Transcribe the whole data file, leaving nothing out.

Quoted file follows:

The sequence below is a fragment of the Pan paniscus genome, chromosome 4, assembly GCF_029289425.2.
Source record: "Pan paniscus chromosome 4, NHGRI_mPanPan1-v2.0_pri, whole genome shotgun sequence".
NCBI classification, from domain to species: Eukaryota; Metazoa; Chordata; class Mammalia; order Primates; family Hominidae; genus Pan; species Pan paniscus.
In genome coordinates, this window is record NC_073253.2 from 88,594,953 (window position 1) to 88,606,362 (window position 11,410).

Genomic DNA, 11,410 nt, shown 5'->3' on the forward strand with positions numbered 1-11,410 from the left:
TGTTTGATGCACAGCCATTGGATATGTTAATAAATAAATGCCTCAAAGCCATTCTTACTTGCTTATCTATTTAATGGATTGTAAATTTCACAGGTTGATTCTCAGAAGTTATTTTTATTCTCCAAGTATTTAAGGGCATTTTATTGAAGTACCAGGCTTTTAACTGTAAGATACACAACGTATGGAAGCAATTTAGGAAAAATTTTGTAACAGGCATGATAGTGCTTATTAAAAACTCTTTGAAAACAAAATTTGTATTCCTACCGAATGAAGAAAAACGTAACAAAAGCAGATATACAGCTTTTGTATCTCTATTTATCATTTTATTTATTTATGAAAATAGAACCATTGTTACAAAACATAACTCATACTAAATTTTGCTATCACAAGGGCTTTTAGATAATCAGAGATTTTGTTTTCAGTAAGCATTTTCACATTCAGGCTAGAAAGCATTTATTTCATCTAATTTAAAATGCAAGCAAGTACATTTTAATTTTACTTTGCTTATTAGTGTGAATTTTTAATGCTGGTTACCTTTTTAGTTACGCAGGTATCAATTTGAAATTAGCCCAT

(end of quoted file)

The sequence below is a fragment of the Pan paniscus genome, chromosome 4, assembly GCF_029289425.2.
Source record: "Pan paniscus chromosome 4, NHGRI_mPanPan1-v2.0_pri, whole genome shotgun sequence".
NCBI classification, from domain to species: Eukaryota; Metazoa; Chordata; class Mammalia; order Primates; family Hominidae; genus Pan; species Pan paniscus.
In genome coordinates, this window is record NC_073253.2 from 88,594,953 (window position 1) to 88,606,362 (window position 11,410).

Genomic DNA, 11,410 nt, shown 5'->3' on the forward strand with positions numbered 1-11,410 from the left:
TGTTTGATGCACAGCCATTGGATATGTTAATAAATAAATGCCTCAAAGCCATTCTTACTTGCTTATCTATTTAATGGATTGTAAATTTCACAGGTTGATTCTCAGAAGTTATTTTTATTCTCCAAGTATTTAAGGGCATTTTATTGAAGTACCAGGCTTTTAACTGTAAGATACACAACGTATGGAAGCAATTTAGGAAAAATTTTGTAACAGGCATGATAGTGCTTATTAAAAACTCTTTGAAAACAAAATTTGTATTCCTACCGAATGAAGAAAAACGTAACAAAAGCAGATATACAGCTTTTGTATCTCTATTTATCATTTTATTTATTTATGAAAATAGAACCATTGTTACAAAACATAACTCATACTAAATTTTGCTATCACAAGGGCTTTTAGATAATCAGAGATTTTGTTTTCAGTAAGCATTTTCACATTCAGGCTAGAAAGCATTTATTTCATCTAATTTAAAATGCAAGCAAGTACATTTTAATTTTACTTTGCTTATTAGTGTGAATTTTTAATGCTGGTTACCTTTTTAGTTACGCAGGTATCAATTTGAAATTAGCCCAT